The third notion of building inevitability, clearly not employed in building the Barrier, is the act of putting enough resources and support into a project, such that overturning it becomes more expensive than the building of the project itself (for example of how this notion works: the American people depend on oil, and due to the amount of investment already put into oil companies, the financial resources for developing a cleaner fuel source are not readily available, and ceasing oil use would cost more money than continuing to build new oil rigs or buying foreign oil). The Barrier has been the most expensive project in the history of the State of Israel, costing $3 billion (a great deal of which was borrowed from the United States). It seems that almost any solution to the problems of violence coming out of the West Bank, even if begun after beginning the building of the Barrier, would have been more financially feasible.
But how do these awful and seemingly separate symptoms of the Occupation play into the water crises and the hope for environmental paths for peace? First of all, it is important to note how the Barrier and the settlers are intertwined with one another. The Barrier does not follow the Green Line, an act on which Israeli public opinion is not as unified as the building of the Barrier itself. Much of where is zigzags over the Green Line into Palestinian Territory, is in areas where settlements are, or are planned to be, built. Though this is done, again, for “security reasons,” to protect the settlers, it is done extravagantly to allow for further settlement growth and further expropriation of Palestinian resources.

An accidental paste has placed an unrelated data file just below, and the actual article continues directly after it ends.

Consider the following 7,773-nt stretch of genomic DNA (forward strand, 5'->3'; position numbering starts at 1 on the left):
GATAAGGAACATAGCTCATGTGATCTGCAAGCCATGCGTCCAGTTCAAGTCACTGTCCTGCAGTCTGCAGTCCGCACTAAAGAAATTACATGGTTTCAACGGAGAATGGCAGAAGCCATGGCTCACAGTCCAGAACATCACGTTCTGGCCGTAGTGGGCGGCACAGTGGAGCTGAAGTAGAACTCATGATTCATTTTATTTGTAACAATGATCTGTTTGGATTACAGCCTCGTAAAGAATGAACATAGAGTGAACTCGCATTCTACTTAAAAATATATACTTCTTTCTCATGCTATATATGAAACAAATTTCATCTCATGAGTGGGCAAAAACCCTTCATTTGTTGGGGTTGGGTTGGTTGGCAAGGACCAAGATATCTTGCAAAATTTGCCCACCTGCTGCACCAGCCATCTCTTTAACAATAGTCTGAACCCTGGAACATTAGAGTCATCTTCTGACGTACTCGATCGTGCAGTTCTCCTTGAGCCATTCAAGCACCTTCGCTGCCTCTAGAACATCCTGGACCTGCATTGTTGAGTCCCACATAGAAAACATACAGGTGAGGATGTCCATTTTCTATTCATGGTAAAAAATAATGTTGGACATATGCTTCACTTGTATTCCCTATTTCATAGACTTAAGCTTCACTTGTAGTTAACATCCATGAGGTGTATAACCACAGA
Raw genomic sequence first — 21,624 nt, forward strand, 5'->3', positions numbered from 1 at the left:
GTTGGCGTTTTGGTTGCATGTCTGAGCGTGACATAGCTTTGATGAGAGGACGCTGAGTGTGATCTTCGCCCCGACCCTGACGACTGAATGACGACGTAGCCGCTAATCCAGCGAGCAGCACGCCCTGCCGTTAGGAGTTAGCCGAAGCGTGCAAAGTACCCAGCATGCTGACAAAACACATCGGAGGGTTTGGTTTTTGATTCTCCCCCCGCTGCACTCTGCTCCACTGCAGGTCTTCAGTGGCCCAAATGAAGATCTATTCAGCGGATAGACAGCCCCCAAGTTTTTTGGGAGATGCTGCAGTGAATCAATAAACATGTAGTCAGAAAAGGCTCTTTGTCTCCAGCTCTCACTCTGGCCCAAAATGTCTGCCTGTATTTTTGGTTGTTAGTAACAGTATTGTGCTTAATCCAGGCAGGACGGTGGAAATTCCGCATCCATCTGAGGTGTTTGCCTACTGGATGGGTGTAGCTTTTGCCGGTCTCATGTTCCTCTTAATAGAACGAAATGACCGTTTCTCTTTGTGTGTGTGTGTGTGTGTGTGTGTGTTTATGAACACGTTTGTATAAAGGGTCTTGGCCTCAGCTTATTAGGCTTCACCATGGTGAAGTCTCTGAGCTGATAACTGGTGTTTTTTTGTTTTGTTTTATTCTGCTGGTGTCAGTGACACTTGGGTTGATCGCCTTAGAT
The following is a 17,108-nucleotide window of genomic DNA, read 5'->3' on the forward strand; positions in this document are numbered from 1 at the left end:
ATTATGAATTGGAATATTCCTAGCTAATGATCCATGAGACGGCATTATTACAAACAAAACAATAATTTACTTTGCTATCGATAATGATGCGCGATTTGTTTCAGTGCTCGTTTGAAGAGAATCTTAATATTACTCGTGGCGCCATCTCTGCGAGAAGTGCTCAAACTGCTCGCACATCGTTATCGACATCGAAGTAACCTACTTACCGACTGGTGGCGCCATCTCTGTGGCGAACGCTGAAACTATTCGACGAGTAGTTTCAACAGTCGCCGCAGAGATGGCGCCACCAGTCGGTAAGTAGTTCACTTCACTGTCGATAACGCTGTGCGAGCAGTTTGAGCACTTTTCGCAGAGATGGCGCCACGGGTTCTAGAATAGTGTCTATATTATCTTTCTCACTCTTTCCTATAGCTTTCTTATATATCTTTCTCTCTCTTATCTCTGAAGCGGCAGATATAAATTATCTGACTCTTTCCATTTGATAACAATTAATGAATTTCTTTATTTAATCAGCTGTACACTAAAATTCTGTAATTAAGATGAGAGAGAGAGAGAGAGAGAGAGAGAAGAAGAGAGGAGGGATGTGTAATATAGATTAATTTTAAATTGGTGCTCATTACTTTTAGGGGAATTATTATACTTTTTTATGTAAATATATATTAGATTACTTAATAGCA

More to the point of the environmental misappropriation, the settlements, as they are built on high grounds, often rest upon water extraction points on the hilltops. In some areas where the settlements are not so directly on top of a water extraction point, the Barrier is built around the nearest one, so as to still allow the settlers access to Palestinian water. The settlements themselves were largely constructed to be Zionist farms or a utopian “Garden City,” in the case of Ma’ale Adumim, one of the early settlements in the northern area of the West Bank. Though, as was already mentioned, the hilltop land was largely unsuitable for farming, thus making it legally possible for Israel to claim, this did not stop the settlements from trying, and using a lot of water in the process. Even now, in the recruitment of new settlers, this image of “greening the desert” is used, though most of the panoramic images used to entice Zionists to move into West Bank settlements are actually pictures of Palestinian orchards in the valleys below the settlements themselves.